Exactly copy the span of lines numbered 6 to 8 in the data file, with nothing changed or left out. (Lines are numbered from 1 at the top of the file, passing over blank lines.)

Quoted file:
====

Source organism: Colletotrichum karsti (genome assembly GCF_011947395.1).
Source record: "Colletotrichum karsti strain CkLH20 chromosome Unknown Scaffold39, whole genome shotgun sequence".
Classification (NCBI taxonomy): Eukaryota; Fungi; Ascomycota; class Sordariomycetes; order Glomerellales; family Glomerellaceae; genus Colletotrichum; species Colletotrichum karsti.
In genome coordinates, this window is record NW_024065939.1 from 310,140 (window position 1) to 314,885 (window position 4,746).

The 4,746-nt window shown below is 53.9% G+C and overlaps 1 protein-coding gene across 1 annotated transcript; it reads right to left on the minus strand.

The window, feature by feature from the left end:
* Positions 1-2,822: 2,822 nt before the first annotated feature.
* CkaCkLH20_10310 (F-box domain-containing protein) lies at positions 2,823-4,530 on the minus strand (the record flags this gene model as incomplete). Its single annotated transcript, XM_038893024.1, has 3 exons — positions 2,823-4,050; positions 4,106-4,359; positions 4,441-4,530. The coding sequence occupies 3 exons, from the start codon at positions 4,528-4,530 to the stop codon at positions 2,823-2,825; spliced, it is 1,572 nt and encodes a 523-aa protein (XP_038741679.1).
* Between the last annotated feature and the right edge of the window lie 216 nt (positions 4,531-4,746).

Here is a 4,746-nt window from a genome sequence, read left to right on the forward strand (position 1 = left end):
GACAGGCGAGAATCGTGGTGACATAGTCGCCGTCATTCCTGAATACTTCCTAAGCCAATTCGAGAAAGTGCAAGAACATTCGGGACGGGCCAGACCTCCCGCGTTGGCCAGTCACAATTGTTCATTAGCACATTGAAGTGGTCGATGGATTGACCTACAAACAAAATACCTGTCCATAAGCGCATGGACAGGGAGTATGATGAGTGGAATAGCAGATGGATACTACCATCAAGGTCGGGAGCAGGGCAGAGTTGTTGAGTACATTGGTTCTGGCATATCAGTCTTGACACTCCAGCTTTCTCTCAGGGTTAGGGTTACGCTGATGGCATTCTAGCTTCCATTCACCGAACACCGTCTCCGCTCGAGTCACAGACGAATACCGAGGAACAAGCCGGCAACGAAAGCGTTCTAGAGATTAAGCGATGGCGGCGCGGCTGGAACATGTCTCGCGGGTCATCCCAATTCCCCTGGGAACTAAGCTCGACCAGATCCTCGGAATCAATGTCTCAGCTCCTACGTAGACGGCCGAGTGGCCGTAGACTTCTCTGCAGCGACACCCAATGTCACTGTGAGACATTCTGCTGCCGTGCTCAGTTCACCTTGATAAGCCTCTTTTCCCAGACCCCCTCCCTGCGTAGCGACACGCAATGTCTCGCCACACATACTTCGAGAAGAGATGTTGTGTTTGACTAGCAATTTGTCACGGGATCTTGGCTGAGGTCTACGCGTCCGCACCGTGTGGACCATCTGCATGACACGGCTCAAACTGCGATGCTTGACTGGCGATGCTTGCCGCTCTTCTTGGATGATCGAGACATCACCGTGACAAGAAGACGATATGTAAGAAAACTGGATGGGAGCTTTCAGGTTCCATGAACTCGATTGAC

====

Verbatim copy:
The window, feature by feature from the left end:
* Positions 1-2,822: 2,822 nt before the first annotated feature.
* CkaCkLH20_10310 (F-box domain-containing protein) lies at positions 2,823-4,530 on the minus strand (the record flags this gene model as incomplete). Its single annotated transcript, XM_038893024.1, has 3 exons — positions 2,823-4,050; positions 4,106-4,359; positions 4,441-4,530. The coding sequence occupies 3 exons, from the start codon at positions 4,528-4,530 to the stop codon at positions 2,823-2,825; spliced, it is 1,572 nt and encodes a 523-aa protein (XP_038741679.1).